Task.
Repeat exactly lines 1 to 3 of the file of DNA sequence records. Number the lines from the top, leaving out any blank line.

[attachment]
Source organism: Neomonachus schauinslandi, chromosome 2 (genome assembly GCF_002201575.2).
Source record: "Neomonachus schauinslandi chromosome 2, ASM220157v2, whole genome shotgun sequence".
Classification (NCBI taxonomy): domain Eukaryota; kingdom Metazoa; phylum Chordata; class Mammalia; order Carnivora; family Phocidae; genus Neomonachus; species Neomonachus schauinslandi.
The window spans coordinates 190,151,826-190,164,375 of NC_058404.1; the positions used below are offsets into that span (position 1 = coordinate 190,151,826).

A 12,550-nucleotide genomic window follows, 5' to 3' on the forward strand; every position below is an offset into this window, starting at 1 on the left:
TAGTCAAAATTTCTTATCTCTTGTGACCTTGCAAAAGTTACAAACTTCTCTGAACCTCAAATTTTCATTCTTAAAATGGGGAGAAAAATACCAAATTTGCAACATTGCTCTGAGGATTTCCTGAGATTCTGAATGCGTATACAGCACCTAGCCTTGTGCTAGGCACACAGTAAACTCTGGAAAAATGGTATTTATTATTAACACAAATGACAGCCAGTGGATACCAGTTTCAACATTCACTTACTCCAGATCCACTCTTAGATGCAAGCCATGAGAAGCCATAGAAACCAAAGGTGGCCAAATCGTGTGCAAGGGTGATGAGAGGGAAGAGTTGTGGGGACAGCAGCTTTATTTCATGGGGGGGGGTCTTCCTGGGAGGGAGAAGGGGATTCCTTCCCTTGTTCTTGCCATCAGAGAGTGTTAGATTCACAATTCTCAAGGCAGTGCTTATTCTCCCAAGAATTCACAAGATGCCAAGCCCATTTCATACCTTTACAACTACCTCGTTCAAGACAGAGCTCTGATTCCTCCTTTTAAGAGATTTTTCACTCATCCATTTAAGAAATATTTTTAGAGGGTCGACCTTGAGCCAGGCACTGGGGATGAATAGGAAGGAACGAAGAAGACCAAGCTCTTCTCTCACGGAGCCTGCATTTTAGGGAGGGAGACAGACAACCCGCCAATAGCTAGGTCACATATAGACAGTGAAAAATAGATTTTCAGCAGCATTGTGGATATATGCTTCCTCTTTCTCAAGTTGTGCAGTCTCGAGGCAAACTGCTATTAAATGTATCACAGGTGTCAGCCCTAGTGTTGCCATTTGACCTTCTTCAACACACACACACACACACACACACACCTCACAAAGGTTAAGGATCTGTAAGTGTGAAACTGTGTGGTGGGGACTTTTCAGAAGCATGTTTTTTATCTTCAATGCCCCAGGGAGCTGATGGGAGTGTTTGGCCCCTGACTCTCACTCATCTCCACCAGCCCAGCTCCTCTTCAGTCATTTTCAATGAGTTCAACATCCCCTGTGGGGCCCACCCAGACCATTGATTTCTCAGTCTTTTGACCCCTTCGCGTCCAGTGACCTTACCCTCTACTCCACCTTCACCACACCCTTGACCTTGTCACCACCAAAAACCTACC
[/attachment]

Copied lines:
Source organism: Neomonachus schauinslandi, chromosome 2 (genome assembly GCF_002201575.2).
Source record: "Neomonachus schauinslandi chromosome 2, ASM220157v2, whole genome shotgun sequence".
Classification (NCBI taxonomy): domain Eukaryota; kingdom Metazoa; phylum Chordata; class Mammalia; order Carnivora; family Phocidae; genus Neomonachus; species Neomonachus schauinslandi.